April 13, 2012 Ask state lawmakers to support bill to close loopholes on 'stranded' premium
By Sherry Bunting, reprinted from Farmshine April 6 and 13, 2012
HARRISBURG, Pa. -- While the “milk bill” introduced recently by Pennsylvania State Representative John Lawrence (R-13th) awaits an official bill number, sources close to Representative Lawrence indicate the cosponsor memo has prompted the support of over 30 members of the Pennsylvania House of Representatives.
Once the bill receives a bill number, the full text will be made available at the House Committee on Agriculture and Rural Affairs website.
The purpose of the bill is to modify Pennsylvania’s existing Milk Marketing Law, which has been in existence since the 1930’s, setting a minimum retail price for all fluid packaged milk sold in the state.
Cost recovery and profit margin (2.5 to 3.5%) for retailers and bottlers have always been built into the minimum retail and minimum wholesale prices.
Then in the 1980’s, during a time of drought, the law was amended to give the Milk Marketing Board the authority to set an over-order premium for fluid milk produced, processed and retailed in Pennsylvania, which is intended strictly for the dairy farmers to cover increased costs of production.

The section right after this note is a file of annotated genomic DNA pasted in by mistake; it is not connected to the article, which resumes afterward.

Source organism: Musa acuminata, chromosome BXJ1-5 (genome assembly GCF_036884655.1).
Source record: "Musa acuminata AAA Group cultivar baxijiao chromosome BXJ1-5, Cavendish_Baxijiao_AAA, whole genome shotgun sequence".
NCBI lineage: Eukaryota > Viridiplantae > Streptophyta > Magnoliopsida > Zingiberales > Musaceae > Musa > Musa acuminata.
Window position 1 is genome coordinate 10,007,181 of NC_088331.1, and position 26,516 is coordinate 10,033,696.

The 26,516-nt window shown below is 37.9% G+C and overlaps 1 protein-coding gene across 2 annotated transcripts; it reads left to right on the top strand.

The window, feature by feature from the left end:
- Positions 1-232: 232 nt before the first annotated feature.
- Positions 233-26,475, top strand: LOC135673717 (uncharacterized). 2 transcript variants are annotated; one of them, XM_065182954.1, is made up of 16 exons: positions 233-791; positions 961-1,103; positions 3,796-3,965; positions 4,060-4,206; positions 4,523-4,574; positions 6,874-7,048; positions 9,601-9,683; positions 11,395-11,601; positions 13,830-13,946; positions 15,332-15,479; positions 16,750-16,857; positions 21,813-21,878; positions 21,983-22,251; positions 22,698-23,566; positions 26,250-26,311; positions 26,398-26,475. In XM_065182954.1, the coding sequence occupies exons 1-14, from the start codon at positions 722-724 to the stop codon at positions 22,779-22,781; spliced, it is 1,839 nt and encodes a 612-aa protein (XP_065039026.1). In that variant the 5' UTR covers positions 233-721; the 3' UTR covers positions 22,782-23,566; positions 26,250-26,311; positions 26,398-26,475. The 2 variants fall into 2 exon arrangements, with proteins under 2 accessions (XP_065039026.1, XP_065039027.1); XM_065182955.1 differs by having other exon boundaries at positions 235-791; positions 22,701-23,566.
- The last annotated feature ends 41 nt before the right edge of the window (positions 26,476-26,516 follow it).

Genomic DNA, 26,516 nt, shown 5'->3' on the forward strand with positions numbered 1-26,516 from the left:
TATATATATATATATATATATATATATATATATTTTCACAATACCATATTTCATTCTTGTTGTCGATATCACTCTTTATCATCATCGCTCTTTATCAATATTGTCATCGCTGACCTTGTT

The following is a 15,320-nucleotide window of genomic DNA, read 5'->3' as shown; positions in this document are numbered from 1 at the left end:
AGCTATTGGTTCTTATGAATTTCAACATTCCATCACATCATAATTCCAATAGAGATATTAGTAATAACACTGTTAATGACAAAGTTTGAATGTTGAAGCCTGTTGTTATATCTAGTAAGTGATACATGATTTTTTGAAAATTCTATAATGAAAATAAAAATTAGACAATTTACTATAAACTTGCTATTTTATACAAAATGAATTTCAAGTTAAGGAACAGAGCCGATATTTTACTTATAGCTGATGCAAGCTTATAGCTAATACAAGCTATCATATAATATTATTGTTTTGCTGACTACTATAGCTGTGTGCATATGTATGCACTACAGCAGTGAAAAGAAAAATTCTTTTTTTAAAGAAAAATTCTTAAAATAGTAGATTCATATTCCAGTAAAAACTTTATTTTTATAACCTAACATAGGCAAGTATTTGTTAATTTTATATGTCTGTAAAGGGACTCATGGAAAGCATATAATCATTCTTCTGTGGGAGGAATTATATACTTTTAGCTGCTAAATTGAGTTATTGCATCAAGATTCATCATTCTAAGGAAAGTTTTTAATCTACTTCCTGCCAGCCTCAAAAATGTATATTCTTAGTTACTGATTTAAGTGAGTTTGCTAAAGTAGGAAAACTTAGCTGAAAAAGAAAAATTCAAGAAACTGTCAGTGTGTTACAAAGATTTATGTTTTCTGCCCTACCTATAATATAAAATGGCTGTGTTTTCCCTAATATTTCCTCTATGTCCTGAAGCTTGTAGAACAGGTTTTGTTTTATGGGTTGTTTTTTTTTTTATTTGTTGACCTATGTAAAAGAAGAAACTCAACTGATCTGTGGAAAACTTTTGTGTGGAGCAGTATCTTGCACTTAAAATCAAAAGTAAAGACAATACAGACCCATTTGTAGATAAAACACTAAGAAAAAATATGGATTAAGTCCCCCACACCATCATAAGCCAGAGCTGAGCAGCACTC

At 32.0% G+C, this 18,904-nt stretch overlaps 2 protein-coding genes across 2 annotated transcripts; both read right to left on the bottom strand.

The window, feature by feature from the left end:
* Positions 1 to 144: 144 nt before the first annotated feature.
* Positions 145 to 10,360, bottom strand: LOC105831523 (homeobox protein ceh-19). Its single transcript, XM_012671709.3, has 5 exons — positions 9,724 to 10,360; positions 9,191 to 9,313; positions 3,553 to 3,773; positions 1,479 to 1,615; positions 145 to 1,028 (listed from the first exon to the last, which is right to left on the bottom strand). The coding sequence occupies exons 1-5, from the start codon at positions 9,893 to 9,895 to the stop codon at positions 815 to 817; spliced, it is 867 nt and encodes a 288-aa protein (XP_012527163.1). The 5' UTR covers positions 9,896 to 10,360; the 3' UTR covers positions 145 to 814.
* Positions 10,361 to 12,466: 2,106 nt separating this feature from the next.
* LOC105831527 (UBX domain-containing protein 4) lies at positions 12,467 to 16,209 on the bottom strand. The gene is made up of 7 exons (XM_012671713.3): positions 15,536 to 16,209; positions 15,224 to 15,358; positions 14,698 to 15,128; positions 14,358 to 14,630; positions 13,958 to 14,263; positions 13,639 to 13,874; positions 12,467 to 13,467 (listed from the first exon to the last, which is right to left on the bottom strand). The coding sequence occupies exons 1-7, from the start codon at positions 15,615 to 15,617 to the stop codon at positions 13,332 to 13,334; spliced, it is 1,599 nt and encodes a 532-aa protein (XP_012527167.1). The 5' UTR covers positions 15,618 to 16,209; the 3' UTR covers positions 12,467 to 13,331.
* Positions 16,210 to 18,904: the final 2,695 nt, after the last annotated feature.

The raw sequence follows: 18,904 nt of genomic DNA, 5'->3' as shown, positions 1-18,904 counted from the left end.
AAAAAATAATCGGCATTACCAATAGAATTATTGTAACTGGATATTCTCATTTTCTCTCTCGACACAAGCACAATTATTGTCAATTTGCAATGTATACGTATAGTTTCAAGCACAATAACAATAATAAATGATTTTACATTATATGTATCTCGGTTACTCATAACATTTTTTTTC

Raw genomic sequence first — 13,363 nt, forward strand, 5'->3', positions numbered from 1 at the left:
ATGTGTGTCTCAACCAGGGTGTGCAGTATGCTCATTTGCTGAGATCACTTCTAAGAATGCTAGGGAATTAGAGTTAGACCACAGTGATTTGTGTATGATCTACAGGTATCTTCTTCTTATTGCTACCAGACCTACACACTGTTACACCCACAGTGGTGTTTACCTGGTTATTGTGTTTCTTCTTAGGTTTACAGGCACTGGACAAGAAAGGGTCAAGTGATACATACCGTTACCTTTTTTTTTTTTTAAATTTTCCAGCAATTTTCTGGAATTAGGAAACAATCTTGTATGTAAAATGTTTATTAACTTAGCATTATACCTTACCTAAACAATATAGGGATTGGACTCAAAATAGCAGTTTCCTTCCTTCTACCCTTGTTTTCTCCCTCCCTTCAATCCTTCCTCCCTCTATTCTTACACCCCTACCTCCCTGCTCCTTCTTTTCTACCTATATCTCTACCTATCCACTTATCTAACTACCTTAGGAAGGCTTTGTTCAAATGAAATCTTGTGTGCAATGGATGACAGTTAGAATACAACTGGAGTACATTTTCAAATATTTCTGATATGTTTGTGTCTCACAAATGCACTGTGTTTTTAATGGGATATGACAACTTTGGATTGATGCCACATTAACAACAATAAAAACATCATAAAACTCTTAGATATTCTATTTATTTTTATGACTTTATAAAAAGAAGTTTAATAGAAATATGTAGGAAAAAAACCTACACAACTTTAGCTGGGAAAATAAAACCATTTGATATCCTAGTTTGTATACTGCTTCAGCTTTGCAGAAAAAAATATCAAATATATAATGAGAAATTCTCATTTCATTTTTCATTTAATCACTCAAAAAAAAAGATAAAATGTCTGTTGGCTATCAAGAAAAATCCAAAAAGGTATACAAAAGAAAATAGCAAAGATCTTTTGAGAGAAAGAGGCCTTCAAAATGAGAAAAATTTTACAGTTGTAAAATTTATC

For the past three years, that over-order premium -- paid by consumers and intended by law for the dairy farmers -- has been set at around 25 cents per gallon, and it includes a fuel adjuster. For April of 2012, the base over-order premium is $2.15 and the fuel adjuster is 83 cents for a total over-order premium of $2.98 per hundredweight of milk. This premium is collected at a rate of over 25 cents per gallon on every sale of packaged fluid milk at retail in the state of Pennsylvania.
The law mandates the premium be paid to producers for fluid retail sales that are produced, processed and sold within the state. But the premium is actually collected at the retail level on all packaged fluid milk sales.
An estimated one-third of the amount paid by consumers at retail is “stranded,” meaning not all the funds are making their way back to farm milk checks, as evidenced by testimony at Senate Agriculture Committee hearings in 2009 and 2010. Estimates of “stranded revenue” range from $16 to $26 million per year at the current rate of 25 cents per gallon paid by consumers.
State Representative John Lawrence -- a Chester County Republican representing Pennsylvania’s 13th district and serving on the House Agriculture Committee -- has been watching this issue and its impact on the dairy farmers of the Commonwealth of Pennsylvania and in his district.
Last week, Rep. Lawrence introduced his bill with a reported 30-plus cosponsors in the House.